Cineaste Magazine

Cineaste Magazine is not a Tomatometer-approved publication. Reviews from this publication only count toward the Tomatometer when written by the following Tomatometer-approved critic(s): Adam Nayman, Christopher Long, Glenn Heath Jr., Graham Fuller, Maria Garcia, Robert Koehler
Rating Title/Year Author
Border (2018) Darragh O'Donoghue Border, therefore, is inevitably diminished on a second or informed first viewing. That said, it is still an impressive piece of work. EDIT
Posted Feb 27, 2019
The Favourite (2018) Robert Koehler The movie singlehandedly upends decades of unimaginative habits by British filmmakers who have generally treated history as well-behaved pageants with period-perfect costumes and lavish settings. EDIT
Posted Feb 27, 2019
Cold War (2018) Jonathan Murray A celluloid tribute to mid-twentieth-century jazz assumes jazzlike form itself, taking a title with powerful preexisting associations only to riff on and away from such things in highly individual and innovative ways. EDIT
Posted Nov 29, 2018
Jia nian hua (2017) Lux Chen Angels adopts the gritty, documentary-style realism of Chinese independent cinema, using sharp, handheld images to depict the daily struggle of the underclass, but refuses to take women's fall from grace for granted. EDIT
Posted Sep 5, 2018
Chasing Madoff (2011) Maria Garcia Chasing Madoff takes ninety-one minutes and delivers nothing more than what it hopes to pass off as the story of an unsung, working-class hero. EDIT
Posted Aug 21, 2018
Young Adult (2011) Maria Garcia There is not much to admire in Young Adult in terms of originality in cinematography or production design. EDIT
Posted Aug 21, 2018
The House I Live In (2012) Maria Garcia What makes The House I Live In so potent is the filmmaker's sincerity. Despite a preference for sweeping statements and conclusions, he establishes palpable emotional connections to several of his subjects who are victims of the war on drugs. EDIT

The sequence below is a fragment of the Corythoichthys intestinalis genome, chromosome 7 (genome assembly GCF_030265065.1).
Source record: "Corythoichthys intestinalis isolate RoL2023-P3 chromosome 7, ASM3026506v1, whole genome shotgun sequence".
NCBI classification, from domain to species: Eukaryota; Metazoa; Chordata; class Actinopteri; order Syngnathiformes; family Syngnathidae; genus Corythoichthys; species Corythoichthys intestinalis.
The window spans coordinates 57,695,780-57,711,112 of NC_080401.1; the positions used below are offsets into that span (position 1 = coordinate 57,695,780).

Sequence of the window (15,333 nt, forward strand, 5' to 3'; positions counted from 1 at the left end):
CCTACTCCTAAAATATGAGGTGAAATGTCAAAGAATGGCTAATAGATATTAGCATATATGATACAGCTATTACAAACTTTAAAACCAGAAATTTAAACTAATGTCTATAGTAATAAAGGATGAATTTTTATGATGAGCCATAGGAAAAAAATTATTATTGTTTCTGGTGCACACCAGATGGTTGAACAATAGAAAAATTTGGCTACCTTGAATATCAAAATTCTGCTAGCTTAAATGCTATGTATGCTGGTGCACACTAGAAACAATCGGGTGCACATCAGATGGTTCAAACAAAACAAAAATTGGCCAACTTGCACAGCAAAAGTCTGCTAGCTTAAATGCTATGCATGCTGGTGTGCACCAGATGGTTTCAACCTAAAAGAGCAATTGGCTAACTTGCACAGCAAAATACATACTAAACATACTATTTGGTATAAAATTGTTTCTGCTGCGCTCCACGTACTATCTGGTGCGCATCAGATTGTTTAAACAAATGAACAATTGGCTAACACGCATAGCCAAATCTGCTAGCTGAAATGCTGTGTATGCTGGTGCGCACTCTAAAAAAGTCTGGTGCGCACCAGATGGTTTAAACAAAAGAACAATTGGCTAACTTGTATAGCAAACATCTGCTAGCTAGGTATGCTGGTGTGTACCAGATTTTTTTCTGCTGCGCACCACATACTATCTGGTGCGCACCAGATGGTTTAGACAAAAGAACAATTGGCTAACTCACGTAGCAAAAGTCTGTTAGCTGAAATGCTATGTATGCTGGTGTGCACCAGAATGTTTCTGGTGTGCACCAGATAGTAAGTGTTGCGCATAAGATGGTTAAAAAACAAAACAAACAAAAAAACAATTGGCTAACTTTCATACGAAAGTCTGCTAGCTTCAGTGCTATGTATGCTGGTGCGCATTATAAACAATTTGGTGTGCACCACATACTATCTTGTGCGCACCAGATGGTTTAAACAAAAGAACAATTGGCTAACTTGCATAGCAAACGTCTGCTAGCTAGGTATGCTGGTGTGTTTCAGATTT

Posted Aug 21, 2018
Phantom Thread (2017) Richard Porton Phantom Thread does not flaunt an easily digestible, on-the nose heartwarming message. Highly allusive in its propensity to quote, or pay tribute to, film history, Anderson's approach... does not offer his audience predigested verities. EDIT
Posted Jun 8, 2018
Call Me by Your Name (2017) Lawrence Garcia Call Me By Your Name is made from small wonder, all the more impressive for being so seamlessly fused to an overall, unified vision. EDIT
Posted Dec 11, 2017
Blade Runner 2049 (2017) Robert Cashill Blade Runner 2049 offers the reassurance of the familiar. Not bad, just not enough. EDIT
Posted Nov 7, 2017
War Machine (2017) Glenn Heath Jr. He deftly explores how cycles of human delusion help fuel failing foreign policies and rampant governmental hubris. EDIT
Posted Nov 7, 2017
Okja (2017) Rahul Hamid The film's emotional through line is simple, though the plot is convoluted. EDIT
Posted Aug 29, 2017
Baby Driver (2017) Adam Nayman Baby Driver is so poorly written on levels of plot, characterization and (especially) dialogue that Wright's typically first-rate craftsmanship fails to save it-and, in context, even becomes its own source of annoyance. EDIT
Posted Aug 29, 2017